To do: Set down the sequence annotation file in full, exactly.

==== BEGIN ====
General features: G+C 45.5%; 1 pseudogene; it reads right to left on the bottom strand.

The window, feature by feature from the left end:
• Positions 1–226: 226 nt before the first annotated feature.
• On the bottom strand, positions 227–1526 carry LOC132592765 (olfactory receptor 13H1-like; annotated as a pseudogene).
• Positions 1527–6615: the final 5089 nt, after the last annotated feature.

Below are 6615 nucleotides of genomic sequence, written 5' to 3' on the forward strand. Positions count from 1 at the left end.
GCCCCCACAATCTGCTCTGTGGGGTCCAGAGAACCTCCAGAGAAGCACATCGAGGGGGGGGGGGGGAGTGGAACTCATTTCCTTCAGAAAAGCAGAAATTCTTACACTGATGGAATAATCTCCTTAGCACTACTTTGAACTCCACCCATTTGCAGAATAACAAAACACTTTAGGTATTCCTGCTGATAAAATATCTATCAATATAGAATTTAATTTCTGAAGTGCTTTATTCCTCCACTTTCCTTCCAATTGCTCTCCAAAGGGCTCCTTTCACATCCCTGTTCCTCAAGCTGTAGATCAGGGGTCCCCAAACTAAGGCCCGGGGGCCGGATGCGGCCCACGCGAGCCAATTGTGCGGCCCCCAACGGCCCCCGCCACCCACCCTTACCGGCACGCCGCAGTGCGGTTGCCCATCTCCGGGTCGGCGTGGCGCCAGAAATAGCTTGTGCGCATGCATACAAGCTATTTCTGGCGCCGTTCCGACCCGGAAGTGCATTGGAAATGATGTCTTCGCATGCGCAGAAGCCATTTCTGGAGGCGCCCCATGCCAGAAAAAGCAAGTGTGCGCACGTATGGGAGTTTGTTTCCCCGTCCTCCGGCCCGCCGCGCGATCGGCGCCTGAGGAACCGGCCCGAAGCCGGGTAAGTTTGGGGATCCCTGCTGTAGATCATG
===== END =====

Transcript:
General features: G+C 45.5%; 1 pseudogene; it reads right to left on the bottom strand.

The window, feature by feature from the left end:
• Positions 1–226: 226 nt before the first annotated feature.
• On the bottom strand, positions 227–1526 carry LOC132592765 (olfactory receptor 13H1-like; annotated as a pseudogene).
• Positions 1527–6615: the final 5089 nt, after the last annotated feature.

Below are 6615 nucleotides of genomic sequence, written 5' to 3' on the forward strand. Positions count from 1 at the left end.
GCCCCCACAATCTGCTCTGTGGGGTCCAGAGAACCTCCAGAGAAGCACATCGAGGGGGGGGGGGGGAGTGGAACTCATTTCCTTCAGAAAAGCAGAAATTCTTACACTGATGGAATAATCTCCTTAGCACTACTTTGAACTCCACCCATTTGCAGAATAACAAAACACTTTAGGTATTCCTGCTGATAAAATATCTATCAATATAGAATTTAATTTCTGAAGTGCTTTATTCCTCCACTTTCCTTCCAATTGCTCTCCAAAGGGCTCCTTTCACATCCCTGTTCCTCAAGCTGTAGATCAGGGGTCCCCAAACTAAGGCCCGGGGGCCGGATGCGGCCCACGCGAGCCAATTGTGCGGCCCCCAACGGCCCCCGCCACCCACCCTTACCGGCACGCCGCAGTGCGGTTGCCCATCTCCGGGTCGGCGTGGCGCCAGAAATAGCTTGTGCGCATGCATACAAGCTATTTCTGGCGCCGTTCCGACCCGGAAGTGCATTGGAAATGATGTCTTCGCATGCGCAGAAGCCATTTCTGGAGGCGCCCCATGCCAGAAAAAGCAAGTGTGCGCACGTATGGGAGTTTGTTTCCCCGTCCTCCGGCCCGCCGCGCGATCGGCGCCTGAGGAACCGGCCCGAAGCCGGGTAAGTTTGGGGATCCCTGCTGTAGATCATG